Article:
This example shows how to design filters with arbitrary magnitude response. The family of filter design (FDESIGN) objects allow for the design of filters with various types of responses. Among these types, the arbitrary magnitude is the less specialized and most versatile one. The examples below illustrate how arbitrary magnitude designs can solve problems when other response types find limitations.

**FIR Modeling with the Frequency Sampling Method**

This section illustrates a case where the amplitude of the filter is defined over the complete Nyquist range (there are no relaxed or "don't care" regions). The example that follows uses a single (full) band specification type and the robust frequency sampling algorithm to design a filter whose amplitude is defined over three sections: a sinusoidal section, a piecewise linear section and a quadratic section. It is necessary to select a large filter order because the shape of the filter is quite complicated:

N = 300; B1 = 0:0.01:0.18; B2 = [.2 .38 .4 .55 .562 .585 .6 .78]; B3 = 0.79:0.01:1; A1 = .5+sin(2*pi*7.5*B1)/4; % Sinusoidal section A2 = [.5 2.3 1 1 -.2 -.2 1 1]; % Piecewise linear section A3 = .2+18*(1-B3).^2; % Quadratic section F = [B1 B2 B3]; A = [A1 A2 A3]; d = fdesign.arbmag('N,F,A',N,F,A); Hd = design(d,'freqsamp','SystemObject',true); fvtool(Hd,'MagnitudeDisplay','Zero-phase','Color','White');

close(gcf)

In the previous example, the normalized frequency points were distributed between 0 and pi rad/sample (extrema included). You can also specify negative frequencies and obtain complex filters. The following example models a complex RF bandpass filter and uses a Kaiser window to mitigate the effects of the Gibbs phenomenon that occurs due to the 70 dB magnitude gap between the -pi and pi rad/sample frequencies:

load cfir.mat; % load a predefined set of frequency and amplitude vectors N = 200; d = fdesign.arbmag('N,F,A',N,F,A); Hd = design(d,'freqsamp', 'window' ,{@kaiser,20},'SystemObject',true); fvtool(Hd,'FrequencyRange','[-pi, pi)','Color','White');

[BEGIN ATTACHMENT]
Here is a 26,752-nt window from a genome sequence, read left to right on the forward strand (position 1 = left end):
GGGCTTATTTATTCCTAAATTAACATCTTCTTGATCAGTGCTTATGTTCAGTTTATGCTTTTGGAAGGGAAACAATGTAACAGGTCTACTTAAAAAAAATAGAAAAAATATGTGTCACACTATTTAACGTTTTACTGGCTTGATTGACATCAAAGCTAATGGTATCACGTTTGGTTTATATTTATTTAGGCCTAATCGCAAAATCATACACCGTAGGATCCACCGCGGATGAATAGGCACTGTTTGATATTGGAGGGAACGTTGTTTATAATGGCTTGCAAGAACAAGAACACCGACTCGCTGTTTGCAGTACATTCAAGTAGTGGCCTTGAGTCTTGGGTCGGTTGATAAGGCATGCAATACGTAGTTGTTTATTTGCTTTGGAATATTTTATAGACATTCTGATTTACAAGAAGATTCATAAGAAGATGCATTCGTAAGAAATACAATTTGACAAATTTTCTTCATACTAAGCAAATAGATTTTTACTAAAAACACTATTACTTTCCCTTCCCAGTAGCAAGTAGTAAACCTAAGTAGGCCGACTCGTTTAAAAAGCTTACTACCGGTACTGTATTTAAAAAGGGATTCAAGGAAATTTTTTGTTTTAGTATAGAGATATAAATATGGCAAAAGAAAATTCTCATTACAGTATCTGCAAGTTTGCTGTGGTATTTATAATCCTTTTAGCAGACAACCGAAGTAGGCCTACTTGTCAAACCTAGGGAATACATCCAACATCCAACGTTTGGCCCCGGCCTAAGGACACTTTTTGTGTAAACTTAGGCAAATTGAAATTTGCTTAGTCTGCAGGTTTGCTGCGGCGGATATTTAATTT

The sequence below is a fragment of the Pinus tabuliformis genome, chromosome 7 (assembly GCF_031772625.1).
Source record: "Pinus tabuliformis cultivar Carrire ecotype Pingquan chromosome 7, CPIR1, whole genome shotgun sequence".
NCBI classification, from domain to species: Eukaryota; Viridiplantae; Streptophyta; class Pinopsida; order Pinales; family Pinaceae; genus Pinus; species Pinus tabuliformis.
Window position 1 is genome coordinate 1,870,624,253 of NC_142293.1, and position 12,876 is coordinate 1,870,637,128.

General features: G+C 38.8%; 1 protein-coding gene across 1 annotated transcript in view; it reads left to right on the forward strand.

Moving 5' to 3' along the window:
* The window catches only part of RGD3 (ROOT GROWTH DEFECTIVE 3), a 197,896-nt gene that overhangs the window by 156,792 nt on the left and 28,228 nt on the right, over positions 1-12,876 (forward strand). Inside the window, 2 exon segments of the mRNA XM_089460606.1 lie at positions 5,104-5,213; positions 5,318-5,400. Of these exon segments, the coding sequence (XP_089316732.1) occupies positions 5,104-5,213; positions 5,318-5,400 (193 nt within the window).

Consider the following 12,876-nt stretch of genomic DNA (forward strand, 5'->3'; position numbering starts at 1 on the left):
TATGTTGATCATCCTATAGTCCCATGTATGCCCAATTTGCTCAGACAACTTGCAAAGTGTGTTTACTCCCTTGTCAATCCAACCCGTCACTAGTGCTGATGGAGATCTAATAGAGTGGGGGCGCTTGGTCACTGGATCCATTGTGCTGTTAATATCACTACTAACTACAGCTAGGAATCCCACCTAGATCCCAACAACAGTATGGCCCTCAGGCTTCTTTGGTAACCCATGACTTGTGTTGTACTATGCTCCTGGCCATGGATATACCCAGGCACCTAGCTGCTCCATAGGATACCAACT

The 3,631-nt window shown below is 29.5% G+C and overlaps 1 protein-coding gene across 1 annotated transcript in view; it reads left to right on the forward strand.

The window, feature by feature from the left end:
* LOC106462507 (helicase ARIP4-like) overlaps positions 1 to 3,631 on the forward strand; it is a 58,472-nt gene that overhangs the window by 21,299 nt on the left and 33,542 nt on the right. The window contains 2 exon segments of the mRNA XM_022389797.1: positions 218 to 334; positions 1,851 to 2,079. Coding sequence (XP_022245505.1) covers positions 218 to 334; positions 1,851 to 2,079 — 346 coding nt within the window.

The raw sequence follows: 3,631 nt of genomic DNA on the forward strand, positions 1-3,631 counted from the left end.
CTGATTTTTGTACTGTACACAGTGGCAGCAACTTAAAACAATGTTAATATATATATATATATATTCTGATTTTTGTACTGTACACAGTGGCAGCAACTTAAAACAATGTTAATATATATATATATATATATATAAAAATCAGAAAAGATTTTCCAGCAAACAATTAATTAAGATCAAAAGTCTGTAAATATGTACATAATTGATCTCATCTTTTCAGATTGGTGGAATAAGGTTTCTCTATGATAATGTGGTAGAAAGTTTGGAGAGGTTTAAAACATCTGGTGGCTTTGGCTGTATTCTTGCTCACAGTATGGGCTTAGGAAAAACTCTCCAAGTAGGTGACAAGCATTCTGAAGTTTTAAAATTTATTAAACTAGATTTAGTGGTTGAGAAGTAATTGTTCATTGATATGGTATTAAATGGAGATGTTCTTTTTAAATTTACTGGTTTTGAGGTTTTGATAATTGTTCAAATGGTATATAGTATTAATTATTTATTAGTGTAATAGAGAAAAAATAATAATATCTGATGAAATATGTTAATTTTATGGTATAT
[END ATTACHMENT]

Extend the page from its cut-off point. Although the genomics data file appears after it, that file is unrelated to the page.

**Modeling Smooth Functions with an Equiripple FIR Filter**

The equiripple algorithm is well suited for modeling smooth functions as shown in the following example that models an exponential with a minimum order FIR filter. The example specifies a small ripple value across all frequencies and defines weights that increase proportionally to the desired amplitude to improve the performance at high frequencies:

F = linspace(0,1,100); A = exp(-2*pi*F); R = 0.045; % ripple W = .1-20*log10(abs(A)); % weights d = fdesign.arbmag('F,A,R',F,A,R); Hd = design(d,'equiripple','weights',W,'SystemObject',true); fvtool(Hd,'MagnitudeDisplay','Zero-phase', 'FrequencyRange','[0, pi)',... 'Color','White');

**Single-Band vs. Multi-Band Equiripple FIR Designs**

In certain applications, it might be of interest to shape the stopband of the filter to, for example, minimize the integrated side-lobe levels, or to improve the quantization robustness. The following example designs a lowpass filter with a staircase stopband. To achieve the design, it uses a distribution of weights that increase the attenuation of each step by 5 dB in the stopband:

N = 150; F = [0 .25 .3 .4 .401 .5 .501 .6 .601 .7 .701 .8 .801 .9 .901 1]; A = [1 1 0 0 0 0 0 0 0 0 0 0 0 0 0 0]; W = 10.^([0 0 5 5 10 10 15 15 20 20 25 25 30 30 35 35]/20); d = fdesign.arbmag('N,F,A',N,F,A); Hd1 = design(d,'equiripple','weights',W,'SystemObject',true);

The following example presents an alternative design based on the use of a multi-band approach that defines two bands (passband and stopband) separated by a "don't care" region (or transition band):

B = 2; % Number of bands F1 = F(1:2); % Passband F2 = F(3:end); % Stopband % F(2:3)=[.25 .3] % Transition band A1 = A(1:2); A2 = A(3:end); W1 = W(1:2); W2 = W(3:end); d = fdesign.arbmag('N,B,F,A',N,B,F1,A1,F2,A2); Hd2 = design(d,'equiripple','B1Weights',W1,'B2Weights',W2,... 'SystemObject',true); hfvt = fvtool(Hd1,Hd2,'MagnitudeDisplay','Magnitude (dB)','Legend','On',... 'Color','White'); legend(hfvt, 'Single-Band Design', 'Multi-Band Design');

Notice the clear advantage of the multi-band approach. By relaxing constraints in the transition region, the equiripple algorithm converges to a solution with lower passband ripples and greater stopband attenuation. In other words, the frequency characteristics of the first filter could be matched with a lower order. The following example illustrates this last comment by obtaining equivalent filters using minimum order designs:

% Minimum order designs require the specification of one ripple value per % band. For this example, set the ripple to 0.0195 in all bands. R = 0.0195; % Single-band minimum order design d = fdesign.arbmag('F,A,R',F,A,R); Hd1 = design(d,'equiripple','Weights',W,'SystemObject',true); % Multi-band minimum order design d = fdesign.arbmag('B,F,A,R',B,F1,A1,R,F2,A2,R); Hd2 = design(d,'equiripple','B1Weights',W1,'B2Weights',W2,... 'SystemObject',true); hfvt = fvtool(Hd1,Hd2,'Color','White'); legend(hfvt, 'Single-Band Minimum Order Design', ... 'Multi-Band Minimum Order Design');